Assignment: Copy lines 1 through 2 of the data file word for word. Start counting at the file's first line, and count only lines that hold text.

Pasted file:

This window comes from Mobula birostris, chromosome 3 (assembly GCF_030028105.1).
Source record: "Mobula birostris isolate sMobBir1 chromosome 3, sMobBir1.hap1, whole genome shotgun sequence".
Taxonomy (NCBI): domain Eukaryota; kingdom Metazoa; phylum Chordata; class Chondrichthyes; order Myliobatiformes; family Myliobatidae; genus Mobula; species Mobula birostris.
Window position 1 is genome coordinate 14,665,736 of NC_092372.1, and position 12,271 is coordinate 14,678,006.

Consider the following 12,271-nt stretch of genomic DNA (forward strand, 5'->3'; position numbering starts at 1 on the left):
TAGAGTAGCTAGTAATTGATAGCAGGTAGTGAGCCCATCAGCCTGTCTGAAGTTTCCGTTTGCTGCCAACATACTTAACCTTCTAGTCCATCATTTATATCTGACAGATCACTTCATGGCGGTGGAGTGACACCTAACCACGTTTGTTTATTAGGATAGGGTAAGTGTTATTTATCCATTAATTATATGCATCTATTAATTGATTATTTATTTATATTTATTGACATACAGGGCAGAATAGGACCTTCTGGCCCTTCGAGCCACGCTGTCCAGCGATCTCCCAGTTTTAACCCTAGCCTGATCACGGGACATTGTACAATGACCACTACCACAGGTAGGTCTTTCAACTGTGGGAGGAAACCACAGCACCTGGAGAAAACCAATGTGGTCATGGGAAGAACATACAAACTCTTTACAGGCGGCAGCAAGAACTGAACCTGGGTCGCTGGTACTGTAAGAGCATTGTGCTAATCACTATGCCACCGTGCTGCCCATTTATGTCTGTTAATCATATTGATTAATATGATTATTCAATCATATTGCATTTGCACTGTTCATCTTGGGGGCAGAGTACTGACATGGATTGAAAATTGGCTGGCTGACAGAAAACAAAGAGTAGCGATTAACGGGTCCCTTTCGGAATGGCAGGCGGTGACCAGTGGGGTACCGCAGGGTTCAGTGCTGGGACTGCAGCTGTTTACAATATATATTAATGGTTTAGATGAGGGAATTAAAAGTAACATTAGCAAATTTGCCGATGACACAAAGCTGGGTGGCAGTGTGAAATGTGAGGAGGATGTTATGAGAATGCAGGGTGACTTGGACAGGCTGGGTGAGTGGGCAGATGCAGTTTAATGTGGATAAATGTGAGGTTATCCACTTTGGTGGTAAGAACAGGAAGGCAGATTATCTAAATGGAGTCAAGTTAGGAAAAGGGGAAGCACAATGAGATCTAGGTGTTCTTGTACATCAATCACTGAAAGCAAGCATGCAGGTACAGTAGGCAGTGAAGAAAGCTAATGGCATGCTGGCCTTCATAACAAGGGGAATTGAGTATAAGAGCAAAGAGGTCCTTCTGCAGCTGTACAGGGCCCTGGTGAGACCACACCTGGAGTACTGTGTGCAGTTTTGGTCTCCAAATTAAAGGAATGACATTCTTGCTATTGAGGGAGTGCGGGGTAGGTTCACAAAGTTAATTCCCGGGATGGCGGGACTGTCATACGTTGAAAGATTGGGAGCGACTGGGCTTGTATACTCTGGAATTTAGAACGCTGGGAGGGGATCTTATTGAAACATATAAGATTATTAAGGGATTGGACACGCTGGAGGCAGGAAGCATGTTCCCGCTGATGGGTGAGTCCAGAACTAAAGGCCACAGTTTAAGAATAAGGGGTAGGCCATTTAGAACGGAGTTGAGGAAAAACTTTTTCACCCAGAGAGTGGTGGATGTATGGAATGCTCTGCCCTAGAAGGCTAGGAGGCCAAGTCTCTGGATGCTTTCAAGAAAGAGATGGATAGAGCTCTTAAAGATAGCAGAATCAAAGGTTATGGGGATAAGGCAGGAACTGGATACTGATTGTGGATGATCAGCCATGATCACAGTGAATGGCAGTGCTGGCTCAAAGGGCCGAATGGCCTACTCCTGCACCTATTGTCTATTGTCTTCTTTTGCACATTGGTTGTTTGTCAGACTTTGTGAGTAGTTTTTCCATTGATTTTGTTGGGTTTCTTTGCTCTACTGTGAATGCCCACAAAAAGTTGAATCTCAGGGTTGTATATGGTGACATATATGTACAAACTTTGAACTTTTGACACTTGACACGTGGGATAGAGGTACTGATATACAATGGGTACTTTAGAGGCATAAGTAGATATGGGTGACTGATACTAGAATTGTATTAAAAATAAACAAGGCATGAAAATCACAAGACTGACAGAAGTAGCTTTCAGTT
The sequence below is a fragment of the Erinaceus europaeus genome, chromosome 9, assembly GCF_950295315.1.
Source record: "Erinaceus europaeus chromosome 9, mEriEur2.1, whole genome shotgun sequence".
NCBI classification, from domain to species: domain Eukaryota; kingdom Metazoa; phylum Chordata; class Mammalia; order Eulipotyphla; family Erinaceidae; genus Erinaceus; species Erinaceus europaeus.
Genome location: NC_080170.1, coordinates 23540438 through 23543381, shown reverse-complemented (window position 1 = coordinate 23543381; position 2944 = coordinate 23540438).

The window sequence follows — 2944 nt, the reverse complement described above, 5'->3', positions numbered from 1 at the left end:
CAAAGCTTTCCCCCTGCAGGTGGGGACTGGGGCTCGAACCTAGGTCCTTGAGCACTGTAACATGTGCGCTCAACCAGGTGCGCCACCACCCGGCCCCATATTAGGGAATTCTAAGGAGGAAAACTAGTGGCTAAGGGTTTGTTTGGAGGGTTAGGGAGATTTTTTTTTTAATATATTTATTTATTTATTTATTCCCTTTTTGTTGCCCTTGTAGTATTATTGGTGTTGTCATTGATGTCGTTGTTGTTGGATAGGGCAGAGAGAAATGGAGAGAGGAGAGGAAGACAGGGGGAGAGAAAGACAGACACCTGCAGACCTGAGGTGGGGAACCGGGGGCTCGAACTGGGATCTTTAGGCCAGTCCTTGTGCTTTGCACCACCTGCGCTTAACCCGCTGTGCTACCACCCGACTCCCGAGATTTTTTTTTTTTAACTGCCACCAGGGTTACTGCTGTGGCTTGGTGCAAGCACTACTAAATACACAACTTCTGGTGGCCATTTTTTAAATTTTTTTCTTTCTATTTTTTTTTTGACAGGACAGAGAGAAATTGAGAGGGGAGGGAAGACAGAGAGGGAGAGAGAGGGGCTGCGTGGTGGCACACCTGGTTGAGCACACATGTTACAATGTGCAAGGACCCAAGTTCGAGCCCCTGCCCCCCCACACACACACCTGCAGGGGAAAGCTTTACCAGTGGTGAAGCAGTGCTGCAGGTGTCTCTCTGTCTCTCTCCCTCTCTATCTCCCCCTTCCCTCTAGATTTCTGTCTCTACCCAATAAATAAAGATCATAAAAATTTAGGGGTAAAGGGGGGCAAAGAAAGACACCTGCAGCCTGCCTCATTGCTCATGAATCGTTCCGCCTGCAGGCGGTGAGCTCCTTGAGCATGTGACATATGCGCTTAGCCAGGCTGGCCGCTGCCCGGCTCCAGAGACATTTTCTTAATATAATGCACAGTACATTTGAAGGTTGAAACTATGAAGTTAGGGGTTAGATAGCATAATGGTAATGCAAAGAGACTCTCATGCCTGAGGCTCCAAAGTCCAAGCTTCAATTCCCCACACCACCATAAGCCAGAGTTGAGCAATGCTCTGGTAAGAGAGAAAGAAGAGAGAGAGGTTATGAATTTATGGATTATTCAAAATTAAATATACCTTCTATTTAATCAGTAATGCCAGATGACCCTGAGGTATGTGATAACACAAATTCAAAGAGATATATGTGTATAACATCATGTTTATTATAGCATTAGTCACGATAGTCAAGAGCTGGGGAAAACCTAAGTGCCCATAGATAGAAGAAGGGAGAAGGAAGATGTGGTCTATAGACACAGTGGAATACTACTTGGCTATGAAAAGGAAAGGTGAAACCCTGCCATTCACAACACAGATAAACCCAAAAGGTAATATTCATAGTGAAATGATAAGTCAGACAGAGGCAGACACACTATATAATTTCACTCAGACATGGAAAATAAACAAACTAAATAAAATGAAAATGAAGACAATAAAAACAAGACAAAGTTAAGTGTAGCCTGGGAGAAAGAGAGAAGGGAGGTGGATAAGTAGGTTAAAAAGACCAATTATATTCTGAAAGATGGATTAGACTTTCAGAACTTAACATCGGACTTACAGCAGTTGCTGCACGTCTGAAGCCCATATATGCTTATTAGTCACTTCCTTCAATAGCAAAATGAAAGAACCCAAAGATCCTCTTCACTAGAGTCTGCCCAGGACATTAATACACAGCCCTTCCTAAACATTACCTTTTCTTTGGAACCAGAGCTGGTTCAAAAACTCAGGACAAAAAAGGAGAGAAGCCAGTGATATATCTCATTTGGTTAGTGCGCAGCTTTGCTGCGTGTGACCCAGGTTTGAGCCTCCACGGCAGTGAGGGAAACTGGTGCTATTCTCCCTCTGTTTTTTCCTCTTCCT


This window comes from Mobula birostris, chromosome 3 (assembly GCF_030028105.1).
Source record: "Mobula birostris isolate sMobBir1 chromosome 3, sMobBir1.hap1, whole genome shotgun sequence".